From bunheads needing strength in a partnered promenade to b-girls mastering airtracks, all dancers need upper body strength. DS turned to athletic trainer Megan Richardson for three moves that work the shoulders, chest and back. Bonus: They all work the abs, too! To get started, you’ll need a medium-strength Thera-Band and a pair of dumbbells weighing between five and 12 pounds (choose a weight that’s heavy enough that you won’t be able to lift any more than the recommended reps). Read on for three moves designed to help you get fiercely fit.
Exercise #1: Shoulder Press
Why this is good for you: This exercise strengthens the shoulders and abs and improves balance.
Start in first position parallel with a weight in each hand. Lift the right foot slightly off the ground. Slowly raise the right elbow up to shoulder height, then rotate in the shoulder to create a 90-degree angle with your hand toward the ceiling, then press the arm straight overhead. Slowly lower along the same path. Repeat 10 to 12 reps, then switch arms and feet. Repeat set.
1. Keep abs tight.
2. Keep active shoulder pressed down.
3. Keep non-active arm still.
Exercise #2: Kneeling Row
Why this is good for you: This exercise works the upper back and abs and improves balance.
Start by securing a Thera-Band to a sturdy door handle or barre (or a friend!), crossing the band and holding an end in each hand. Kneel on the floor with your body straight and facing the band. Slowly pull the band back toward your shoulders, squeezing your shoulder blades together. Release. Repeat two sets of 10-12 reps.
1. Don’t sit back.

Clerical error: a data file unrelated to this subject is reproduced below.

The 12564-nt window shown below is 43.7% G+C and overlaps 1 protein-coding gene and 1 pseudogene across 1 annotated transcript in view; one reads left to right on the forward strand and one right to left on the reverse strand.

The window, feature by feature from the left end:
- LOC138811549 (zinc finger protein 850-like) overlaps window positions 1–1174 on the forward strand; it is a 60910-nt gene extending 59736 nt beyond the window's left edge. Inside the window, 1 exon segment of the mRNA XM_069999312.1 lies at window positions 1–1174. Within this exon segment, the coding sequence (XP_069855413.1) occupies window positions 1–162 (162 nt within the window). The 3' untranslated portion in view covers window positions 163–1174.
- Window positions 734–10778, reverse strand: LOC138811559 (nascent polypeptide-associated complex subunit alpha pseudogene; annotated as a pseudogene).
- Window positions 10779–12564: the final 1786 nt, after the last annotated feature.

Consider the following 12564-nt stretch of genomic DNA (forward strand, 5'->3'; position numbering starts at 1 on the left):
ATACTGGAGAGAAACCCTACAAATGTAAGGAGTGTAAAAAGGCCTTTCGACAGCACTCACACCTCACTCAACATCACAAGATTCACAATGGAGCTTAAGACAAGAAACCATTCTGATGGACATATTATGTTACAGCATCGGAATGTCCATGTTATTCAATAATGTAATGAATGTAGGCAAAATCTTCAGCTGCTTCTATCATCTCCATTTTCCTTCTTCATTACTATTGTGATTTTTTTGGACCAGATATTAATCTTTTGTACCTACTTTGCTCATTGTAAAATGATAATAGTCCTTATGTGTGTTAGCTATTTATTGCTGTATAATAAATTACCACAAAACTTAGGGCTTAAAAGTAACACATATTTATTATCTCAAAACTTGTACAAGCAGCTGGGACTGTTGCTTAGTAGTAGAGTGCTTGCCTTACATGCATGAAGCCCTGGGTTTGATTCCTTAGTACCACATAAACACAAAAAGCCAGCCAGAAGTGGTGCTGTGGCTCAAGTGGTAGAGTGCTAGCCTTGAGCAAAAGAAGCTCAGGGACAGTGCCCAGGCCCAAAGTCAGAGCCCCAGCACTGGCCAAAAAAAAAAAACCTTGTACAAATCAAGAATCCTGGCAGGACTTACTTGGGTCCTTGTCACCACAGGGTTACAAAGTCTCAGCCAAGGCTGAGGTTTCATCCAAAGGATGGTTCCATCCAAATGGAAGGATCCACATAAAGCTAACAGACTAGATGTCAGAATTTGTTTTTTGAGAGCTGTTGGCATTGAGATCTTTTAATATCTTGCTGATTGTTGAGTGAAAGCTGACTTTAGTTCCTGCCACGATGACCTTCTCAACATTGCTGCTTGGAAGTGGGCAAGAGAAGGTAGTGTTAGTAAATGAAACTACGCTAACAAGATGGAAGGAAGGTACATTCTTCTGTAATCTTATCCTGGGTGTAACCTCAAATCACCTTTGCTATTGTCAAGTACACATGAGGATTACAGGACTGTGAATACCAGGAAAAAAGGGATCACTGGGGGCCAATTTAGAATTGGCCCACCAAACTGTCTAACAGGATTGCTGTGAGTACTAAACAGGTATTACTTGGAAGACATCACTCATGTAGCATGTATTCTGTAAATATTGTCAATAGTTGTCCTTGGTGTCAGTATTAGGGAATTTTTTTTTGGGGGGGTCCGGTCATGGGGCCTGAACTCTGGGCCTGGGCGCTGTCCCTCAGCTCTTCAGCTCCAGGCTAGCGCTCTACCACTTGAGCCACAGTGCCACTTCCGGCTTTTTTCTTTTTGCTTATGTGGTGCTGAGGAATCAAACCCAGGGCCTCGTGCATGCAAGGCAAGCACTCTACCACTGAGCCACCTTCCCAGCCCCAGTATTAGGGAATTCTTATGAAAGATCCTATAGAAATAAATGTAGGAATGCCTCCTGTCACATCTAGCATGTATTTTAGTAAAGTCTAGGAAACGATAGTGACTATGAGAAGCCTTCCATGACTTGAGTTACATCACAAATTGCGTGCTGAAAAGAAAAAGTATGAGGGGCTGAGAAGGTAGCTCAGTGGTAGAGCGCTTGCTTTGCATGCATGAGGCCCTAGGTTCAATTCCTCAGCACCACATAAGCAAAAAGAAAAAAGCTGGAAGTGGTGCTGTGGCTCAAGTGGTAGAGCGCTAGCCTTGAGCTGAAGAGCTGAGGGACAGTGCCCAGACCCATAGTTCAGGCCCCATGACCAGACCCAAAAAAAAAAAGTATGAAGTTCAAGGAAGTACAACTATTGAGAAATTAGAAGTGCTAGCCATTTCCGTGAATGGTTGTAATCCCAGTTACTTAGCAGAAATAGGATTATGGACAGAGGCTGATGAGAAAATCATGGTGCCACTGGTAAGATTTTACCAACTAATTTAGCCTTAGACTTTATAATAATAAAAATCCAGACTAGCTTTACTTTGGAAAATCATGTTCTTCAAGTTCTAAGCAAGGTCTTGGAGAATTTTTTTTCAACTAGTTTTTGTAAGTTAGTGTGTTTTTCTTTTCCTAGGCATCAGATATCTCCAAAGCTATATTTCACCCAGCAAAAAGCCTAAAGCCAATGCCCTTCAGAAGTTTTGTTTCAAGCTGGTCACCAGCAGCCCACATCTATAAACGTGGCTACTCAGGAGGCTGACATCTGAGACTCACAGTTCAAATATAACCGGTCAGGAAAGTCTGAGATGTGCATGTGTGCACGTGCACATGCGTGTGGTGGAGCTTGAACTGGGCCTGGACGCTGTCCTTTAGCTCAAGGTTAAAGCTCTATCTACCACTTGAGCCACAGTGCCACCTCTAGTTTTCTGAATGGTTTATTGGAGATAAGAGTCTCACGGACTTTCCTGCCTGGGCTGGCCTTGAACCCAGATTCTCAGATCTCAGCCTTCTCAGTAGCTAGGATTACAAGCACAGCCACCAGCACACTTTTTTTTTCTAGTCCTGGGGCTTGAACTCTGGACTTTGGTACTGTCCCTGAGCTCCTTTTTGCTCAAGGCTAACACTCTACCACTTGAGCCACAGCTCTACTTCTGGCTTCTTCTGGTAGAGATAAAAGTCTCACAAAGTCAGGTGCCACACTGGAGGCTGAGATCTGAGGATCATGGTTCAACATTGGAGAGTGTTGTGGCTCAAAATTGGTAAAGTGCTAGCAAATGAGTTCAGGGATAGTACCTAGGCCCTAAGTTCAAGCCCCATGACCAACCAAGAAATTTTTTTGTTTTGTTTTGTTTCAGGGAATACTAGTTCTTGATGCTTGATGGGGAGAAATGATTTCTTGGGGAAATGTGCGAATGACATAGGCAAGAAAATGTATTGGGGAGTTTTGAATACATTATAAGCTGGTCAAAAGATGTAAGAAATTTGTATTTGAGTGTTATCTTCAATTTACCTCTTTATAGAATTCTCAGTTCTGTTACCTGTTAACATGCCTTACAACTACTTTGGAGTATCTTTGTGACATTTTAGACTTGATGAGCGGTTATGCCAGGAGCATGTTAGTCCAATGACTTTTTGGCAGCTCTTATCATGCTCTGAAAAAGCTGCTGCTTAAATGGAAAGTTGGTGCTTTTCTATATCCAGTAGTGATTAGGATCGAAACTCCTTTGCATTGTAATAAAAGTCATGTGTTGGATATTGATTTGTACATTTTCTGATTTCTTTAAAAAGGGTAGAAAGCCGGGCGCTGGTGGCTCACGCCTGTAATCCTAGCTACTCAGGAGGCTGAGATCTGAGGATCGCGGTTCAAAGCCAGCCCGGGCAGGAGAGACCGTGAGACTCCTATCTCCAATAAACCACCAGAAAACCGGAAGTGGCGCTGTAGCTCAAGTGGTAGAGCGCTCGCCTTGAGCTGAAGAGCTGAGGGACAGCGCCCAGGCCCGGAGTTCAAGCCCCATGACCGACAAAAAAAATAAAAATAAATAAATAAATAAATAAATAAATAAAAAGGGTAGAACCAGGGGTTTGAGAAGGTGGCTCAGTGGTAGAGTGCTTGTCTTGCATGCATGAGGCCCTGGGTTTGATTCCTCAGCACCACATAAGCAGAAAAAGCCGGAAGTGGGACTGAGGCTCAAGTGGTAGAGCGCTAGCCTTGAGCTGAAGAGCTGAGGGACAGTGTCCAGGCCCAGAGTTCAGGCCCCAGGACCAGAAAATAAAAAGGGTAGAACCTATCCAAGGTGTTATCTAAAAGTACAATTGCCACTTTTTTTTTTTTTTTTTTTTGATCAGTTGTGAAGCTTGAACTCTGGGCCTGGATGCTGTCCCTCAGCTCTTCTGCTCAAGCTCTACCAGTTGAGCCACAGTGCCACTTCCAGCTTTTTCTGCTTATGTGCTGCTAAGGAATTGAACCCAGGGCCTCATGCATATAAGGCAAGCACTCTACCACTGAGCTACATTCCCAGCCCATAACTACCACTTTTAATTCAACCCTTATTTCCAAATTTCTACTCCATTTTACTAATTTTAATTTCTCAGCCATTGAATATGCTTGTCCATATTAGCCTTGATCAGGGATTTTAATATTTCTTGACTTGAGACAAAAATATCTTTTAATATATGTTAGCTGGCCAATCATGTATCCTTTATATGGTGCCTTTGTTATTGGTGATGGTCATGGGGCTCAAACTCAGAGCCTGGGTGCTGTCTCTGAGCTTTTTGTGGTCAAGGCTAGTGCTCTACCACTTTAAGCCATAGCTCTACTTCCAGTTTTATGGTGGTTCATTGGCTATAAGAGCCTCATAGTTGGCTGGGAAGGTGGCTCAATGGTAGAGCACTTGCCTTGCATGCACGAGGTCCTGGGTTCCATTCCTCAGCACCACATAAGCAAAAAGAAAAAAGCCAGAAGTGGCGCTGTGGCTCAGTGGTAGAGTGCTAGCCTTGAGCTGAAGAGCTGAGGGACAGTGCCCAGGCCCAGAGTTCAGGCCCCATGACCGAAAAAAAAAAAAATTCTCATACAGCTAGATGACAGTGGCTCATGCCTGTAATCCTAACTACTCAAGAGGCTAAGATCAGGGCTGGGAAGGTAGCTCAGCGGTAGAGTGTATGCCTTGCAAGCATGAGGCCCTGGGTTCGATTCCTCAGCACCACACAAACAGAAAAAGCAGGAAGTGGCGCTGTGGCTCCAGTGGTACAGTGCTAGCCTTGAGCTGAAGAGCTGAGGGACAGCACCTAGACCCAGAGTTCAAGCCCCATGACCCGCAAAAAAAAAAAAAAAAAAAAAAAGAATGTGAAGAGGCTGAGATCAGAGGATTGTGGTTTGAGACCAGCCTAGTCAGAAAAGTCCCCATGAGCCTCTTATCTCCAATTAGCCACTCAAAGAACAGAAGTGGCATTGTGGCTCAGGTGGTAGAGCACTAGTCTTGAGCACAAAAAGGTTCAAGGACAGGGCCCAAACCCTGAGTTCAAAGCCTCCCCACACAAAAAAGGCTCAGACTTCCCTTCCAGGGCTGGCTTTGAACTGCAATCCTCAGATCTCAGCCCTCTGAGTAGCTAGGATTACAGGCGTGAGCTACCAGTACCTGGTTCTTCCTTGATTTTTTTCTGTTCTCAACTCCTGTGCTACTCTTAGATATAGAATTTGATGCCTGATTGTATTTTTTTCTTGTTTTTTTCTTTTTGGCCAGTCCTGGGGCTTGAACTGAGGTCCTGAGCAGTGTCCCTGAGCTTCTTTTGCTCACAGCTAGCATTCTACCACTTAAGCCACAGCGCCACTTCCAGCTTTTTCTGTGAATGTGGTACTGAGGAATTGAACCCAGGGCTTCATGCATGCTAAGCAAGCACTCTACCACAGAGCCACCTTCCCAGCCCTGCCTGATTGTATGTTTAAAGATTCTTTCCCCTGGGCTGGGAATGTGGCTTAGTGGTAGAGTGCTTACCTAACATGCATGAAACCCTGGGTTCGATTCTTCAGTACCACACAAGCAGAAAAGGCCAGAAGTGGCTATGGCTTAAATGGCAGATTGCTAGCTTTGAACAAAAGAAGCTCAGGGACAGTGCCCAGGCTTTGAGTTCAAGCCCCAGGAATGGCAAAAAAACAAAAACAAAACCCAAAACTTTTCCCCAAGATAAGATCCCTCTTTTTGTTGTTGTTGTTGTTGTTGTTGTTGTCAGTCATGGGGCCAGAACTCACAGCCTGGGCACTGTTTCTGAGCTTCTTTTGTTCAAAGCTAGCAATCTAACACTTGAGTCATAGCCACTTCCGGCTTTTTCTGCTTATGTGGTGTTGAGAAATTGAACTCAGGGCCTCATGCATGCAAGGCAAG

2. Keep abs engaged.
Exercise #3: First-Position Squeeze
Why this is good for you: This exercise works the serratus anterior (muscles at the side of the chest) and other scapular (shoulder blade) stabilizing muscles, improving port de bras.
Wrap a Thera-Band around your upper back, holding the ends in each hand. Stand in first position parallel, feet slightly apart. Start with the arms out in second position, parallel to the floor. Slowly pull the fingertips toward each other, as if hugging a large beach ball, allowing the shoulder blades to slide outward on the back. Slowly squeeze the shoulder blades together while keeping the arms along the same parallel path until you return to the standing position. Repeat two sets of 10-12 reps.
1. Maintain correct posture.
2. Keep abs engaged.
Photo by Matt Karas
Model: Monica Levy
Consultant: Megan Richardson
Megan Richardson is a clinical specialist and athletic trainer at The Harkness Center for Dance Injuries, NYU Hospital for Joint Diseases. Monica Levy is a former Dance Spirit intern.